Phoebe Waller-Bridge: Fleabag ‘wouldn’t have seen the light of day’ without the Fringe
Speaking ahead of the Fringe's 75th anniversary season, the writer and performer, who was a complete unknown when she performed Fleabag as a one-woman show in the Cowgate in 2013, has hailed the event as "the biggest arts marketplace on the planet" and said there is "nowhere like it on earth."
She has praised the Fringe for offering new talent the chance to attract audiences "on a level playing field" and offering an alternative to "the hustling horrors of trying to get your work seen in this industry".
Waller-Bridge, recalled sharing a two-bedroom flat with her team in Edinburgh after a crowdfunding campaign to take Fleabag to the Fringe.
She was speaking in an interview with the Fringe Society, which has secured her backing for a £7.5 million fundraising campaign to safeguard the festival’s future in the wake of the pandemic.
The original stage version of Fleabag, which was part of Underbelly’s programme in 2013, won a coveted Scotsman Fringe First Award in 2013 and transferred to the Soho Theatre in London and has since been performed all over the world. The TV adaptation, launched BBC Three in 2016, went on to be honoured at the BAFTAs, the Golden Globes and the Emmy Awards.
Waller-Bridge was also the showrunner and head writer on the first series of Killing Eve, was a writer on the most recent James Bond adventure, and has a starring role in the next Indiana Jones film, which she filmed scenes for in Scotland last year.
Waller-Bridge agreed to become a world-wide champion for the Fringe early last year after the 2020 festival fell victim to the Covid pandemic.
The first ever Fringe Society president, she visited last summer’s scaled-back reboot of the event to meet its staff, companies and performers, and take in several shows.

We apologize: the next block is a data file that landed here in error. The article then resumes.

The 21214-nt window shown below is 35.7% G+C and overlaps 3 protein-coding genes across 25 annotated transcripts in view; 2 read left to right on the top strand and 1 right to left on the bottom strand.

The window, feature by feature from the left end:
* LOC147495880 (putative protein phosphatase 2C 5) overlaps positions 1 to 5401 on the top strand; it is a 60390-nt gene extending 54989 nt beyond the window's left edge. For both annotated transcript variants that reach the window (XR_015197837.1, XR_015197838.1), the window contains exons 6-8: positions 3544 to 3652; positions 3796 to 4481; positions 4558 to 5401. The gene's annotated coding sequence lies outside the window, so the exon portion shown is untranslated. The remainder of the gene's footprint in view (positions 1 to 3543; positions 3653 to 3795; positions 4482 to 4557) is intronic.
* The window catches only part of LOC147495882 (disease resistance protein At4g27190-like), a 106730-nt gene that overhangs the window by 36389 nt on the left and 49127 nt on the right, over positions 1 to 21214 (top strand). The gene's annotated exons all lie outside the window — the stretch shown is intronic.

Waller-Bridge also joined forces with Edinburgh Gin to create a limited edition Fleabag bottle celebrating the character’s connections with the city and event.
The collaboration raised more than £150,000 for Fringe Society initiatives to support future festival hopefuls.
Recalling bringing Fleabag to the Fringe, she said: “We fundraised with a Kickstarter, packed our bags, slept eight people in a two-bed flat and crossed our fingers that people would come to see what we had made.
“Fleabag wouldn’t have seen the light of day if it wasn’t for the unique opportunities this festival offers young artists. It gave me and my creative team the freedom to put on work exactly how we envisioned – something rarely afforded to artists.
“As well as being an thrilling experience for the public, the Fringe is also the biggest arts marketplace on the planet.
“It’s where critics come to review, the arts industry comes to book work, artists come to meet each other, and audiences come to be inspired. There’s nowhere like it on earth.
“Artists, live performers and many other creative professionals have been left completely at sea by this pandemic. The Fringe is the island where they can finally share their work with their audiences, develop their skills, and create opportunities for themselves once more.”